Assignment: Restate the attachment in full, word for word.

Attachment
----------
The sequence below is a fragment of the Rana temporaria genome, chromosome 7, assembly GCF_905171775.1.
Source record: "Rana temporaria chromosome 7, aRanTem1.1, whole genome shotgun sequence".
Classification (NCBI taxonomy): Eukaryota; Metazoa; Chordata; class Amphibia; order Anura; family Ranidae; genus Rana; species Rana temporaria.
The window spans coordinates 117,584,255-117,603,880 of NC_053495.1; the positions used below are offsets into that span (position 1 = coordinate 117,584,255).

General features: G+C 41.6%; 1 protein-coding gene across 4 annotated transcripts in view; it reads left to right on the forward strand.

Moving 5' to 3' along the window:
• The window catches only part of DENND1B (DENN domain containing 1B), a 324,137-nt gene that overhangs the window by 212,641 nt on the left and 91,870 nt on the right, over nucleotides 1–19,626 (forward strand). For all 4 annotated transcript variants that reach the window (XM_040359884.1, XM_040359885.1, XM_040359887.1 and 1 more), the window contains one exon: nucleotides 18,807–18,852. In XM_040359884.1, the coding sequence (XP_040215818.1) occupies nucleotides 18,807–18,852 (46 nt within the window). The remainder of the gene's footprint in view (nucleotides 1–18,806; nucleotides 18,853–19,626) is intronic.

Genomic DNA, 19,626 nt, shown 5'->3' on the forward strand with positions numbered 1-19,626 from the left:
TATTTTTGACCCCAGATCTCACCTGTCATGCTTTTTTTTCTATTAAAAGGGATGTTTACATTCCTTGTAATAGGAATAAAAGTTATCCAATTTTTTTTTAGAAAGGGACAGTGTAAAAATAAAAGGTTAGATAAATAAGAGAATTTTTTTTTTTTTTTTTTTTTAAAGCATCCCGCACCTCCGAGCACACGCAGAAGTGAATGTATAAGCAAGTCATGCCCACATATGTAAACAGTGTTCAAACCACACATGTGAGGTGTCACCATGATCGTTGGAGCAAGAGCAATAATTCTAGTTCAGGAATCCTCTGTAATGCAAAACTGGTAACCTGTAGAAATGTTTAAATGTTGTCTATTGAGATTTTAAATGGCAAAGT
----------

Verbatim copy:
The sequence below is a fragment of the Rana temporaria genome, chromosome 7, assembly GCF_905171775.1.
Source record: "Rana temporaria chromosome 7, aRanTem1.1, whole genome shotgun sequence".
Classification (NCBI taxonomy): Eukaryota; Metazoa; Chordata; class Amphibia; order Anura; family Ranidae; genus Rana; species Rana temporaria.
The window spans coordinates 117,584,255-117,603,880 of NC_053495.1; the positions used below are offsets into that span (position 1 = coordinate 117,584,255).

General features: G+C 41.6%; 1 protein-coding gene across 4 annotated transcripts in view; it reads left to right on the forward strand.

Moving 5' to 3' along the window:
• The window catches only part of DENND1B (DENN domain containing 1B), a 324,137-nt gene that overhangs the window by 212,641 nt on the left and 91,870 nt on the right, over nucleotides 1–19,626 (forward strand). For all 4 annotated transcript variants that reach the window (XM_040359884.1, XM_040359885.1, XM_040359887.1 and 1 more), the window contains one exon: nucleotides 18,807–18,852. In XM_040359884.1, the coding sequence (XP_040215818.1) occupies nucleotides 18,807–18,852 (46 nt within the window). The remainder of the gene's footprint in view (nucleotides 1–18,806; nucleotides 18,853–19,626) is intronic.

Genomic DNA, 19,626 nt, shown 5'->3' on the forward strand with positions numbered 1-19,626 from the left:
TATTTTTGACCCCAGATCTCACCTGTCATGCTTTTTTTTCTATTAAAAGGGATGTTTACATTCCTTGTAATAGGAATAAAAGTTATCCAATTTTTTTTTAGAAAGGGACAGTGTAAAAATAAAAGGTTAGATAAATAAGAGAATTTTTTTTTTTTTTTTTTTTTAAAGCATCCCGCACCTCCGAGCACACGCAGAAGTGAATGTATAAGCAAGTCATGCCCACATATGTAAACAGTGTTCAAACCACACATGTGAGGTGTCACCATGATCGTTGGAGCAAGAGCAATAATTCTAGTTCAGGAATCCTCTGTAATGCAAAACTGGTAACCTGTAGAAATGTTTAAATGTTGTCTATTGAGATTTTAAATGGCAAAGT